Does Cannabis Use Influence Ovulation?

Does cannabis affect your ovulation

Ovulation takes place when the egg is released from an ovary. It then travels down the fallopian tube where it can be fertilized by the sperm. This usually happens around 10-14 days after a period. This timing can change month-to-month and vary from person to person. Women are most fertile during ovulation; that’s why people trying to conceive track it. The most optimal time to get pregnant is a few days before ovulation or the day of. Unfortunately for those trying to conceive, ovulation is something that is easily interfered with. But what about cannabis? Does smoking or consuming it disrupt ovulation and decrease the odds of getting pregnant?

Cannabis and Ovulation

Tobacco and marijuana are both things people smoke, which often leads to their coupling; people assume that if cigarette smoking is bad, cannabis smoke is as well. But – as study after study has demonstrated – their effects do not mirror each other.

To be fair, there is research that indicates smoking cannabis isn’t a healthy route of consumption – vaping is healthier. But that doesn’t mean we can go around mixing up Mary Jane and Joe Camel.

Even so, there are some arguments that marijuana interferes with infertility in certain ways. Some argue that marijuana decreases libido, perhaps by assuring that the only thing you want to “do” is sleep. But that is largely strain dependent – certain strains don’t decrease libido but, instead, they enhance it.

Others argue that marijuana decreases the odds of getting pregnant (while, ironically, arguing at the same time that it makes people more likely to get pregnant by lowering their inhibitions). It’s commonly said that cannabis does this by interfering with ovulation. Anovulation prevents pregnancy but so does ovulation that appears to have a mind of its own. However, there is no research looking into this directly.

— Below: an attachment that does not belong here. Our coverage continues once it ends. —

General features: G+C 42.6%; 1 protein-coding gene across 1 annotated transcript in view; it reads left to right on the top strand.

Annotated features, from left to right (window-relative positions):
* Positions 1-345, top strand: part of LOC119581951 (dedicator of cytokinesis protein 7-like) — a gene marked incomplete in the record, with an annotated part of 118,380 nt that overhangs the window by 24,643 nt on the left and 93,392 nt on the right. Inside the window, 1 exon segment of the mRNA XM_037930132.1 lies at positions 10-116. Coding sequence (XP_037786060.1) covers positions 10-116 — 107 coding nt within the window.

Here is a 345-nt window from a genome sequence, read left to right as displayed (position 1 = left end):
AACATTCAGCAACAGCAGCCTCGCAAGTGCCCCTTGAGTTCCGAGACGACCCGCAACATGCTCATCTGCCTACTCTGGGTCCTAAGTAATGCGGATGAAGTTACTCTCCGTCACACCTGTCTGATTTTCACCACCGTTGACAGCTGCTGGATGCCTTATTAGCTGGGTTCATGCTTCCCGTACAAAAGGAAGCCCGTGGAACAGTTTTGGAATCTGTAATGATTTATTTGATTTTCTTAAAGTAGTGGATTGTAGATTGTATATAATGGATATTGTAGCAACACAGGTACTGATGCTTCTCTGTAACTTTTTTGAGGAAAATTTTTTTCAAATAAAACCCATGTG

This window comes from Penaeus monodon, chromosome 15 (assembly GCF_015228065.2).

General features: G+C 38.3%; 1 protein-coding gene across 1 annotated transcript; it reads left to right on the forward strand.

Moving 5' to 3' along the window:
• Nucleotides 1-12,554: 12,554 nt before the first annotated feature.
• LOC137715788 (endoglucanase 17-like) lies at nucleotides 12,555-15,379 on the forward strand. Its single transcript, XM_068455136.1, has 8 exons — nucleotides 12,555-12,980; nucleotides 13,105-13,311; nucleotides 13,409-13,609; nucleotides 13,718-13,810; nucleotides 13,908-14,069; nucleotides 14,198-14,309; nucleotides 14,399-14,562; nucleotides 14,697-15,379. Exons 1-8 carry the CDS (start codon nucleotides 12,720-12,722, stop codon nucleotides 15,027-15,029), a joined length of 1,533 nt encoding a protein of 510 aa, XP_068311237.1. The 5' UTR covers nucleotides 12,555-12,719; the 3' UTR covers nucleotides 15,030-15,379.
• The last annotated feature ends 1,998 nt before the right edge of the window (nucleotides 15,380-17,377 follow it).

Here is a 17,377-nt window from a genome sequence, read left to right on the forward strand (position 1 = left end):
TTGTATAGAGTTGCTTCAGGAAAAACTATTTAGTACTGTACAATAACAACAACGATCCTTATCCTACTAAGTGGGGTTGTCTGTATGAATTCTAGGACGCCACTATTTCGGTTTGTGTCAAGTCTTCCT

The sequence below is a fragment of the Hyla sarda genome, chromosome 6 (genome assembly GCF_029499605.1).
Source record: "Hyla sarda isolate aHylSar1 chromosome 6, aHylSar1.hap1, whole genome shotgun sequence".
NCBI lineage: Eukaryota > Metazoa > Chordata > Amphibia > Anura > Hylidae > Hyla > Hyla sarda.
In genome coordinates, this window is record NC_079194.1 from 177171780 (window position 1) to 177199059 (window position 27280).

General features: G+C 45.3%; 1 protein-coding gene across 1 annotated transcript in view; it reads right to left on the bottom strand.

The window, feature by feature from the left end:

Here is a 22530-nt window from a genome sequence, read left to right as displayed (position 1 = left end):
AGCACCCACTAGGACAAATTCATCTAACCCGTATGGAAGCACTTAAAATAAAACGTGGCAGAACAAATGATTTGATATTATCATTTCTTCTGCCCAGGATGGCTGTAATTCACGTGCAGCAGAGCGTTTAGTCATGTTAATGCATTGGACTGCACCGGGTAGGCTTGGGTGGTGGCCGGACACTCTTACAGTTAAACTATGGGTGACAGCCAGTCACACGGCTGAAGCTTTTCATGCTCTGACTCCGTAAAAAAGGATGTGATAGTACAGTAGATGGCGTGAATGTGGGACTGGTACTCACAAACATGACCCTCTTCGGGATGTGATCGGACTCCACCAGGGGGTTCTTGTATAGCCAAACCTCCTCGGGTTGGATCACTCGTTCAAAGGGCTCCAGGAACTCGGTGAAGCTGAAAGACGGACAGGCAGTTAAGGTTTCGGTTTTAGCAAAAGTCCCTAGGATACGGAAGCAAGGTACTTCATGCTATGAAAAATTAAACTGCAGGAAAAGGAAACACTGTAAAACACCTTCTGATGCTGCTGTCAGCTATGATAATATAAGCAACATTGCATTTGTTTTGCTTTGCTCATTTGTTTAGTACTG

What Dictates Ovulation

Ovulation chartWomen are born with all the eggs they will ever have (around two million of them). Once ovulation begins, 300,000 or so of these eggs still exist. A few hundred are then shed through ovulation.

Not all women ovulate, even if they experience a menstrual cycle. Anovulation (or lack of ovulation) happens when ovulation is disrupted for some reason. It can happen early or late in the cycle (in adolescents or those who are approaching menopause). But the underlying cause is typically hormonal.

Every month, the female body prepares for the possibility of pregnancy (periods aren’t just to annoy the hell out of us). Hormones dictate this cycle, especially estrogen and progesterone.

Certain lifestyle factors can cause a menstrual cycle without ovulation by interfering with estrogen or progesterone; affect the hormones and you’ll affect the cycle. They can also disrupt ovulation and keep it from being regular. Some of the most common disruptors include extreme exercise, poor eating habits, being underweight or overweight, and stress.

Women who are experiencing regular periods (cycles between 24 to 35 days) are most likely ovulating. Periods that are overly heavy, sporadic, too frequent or too infrequent may indicate that ovulation is off.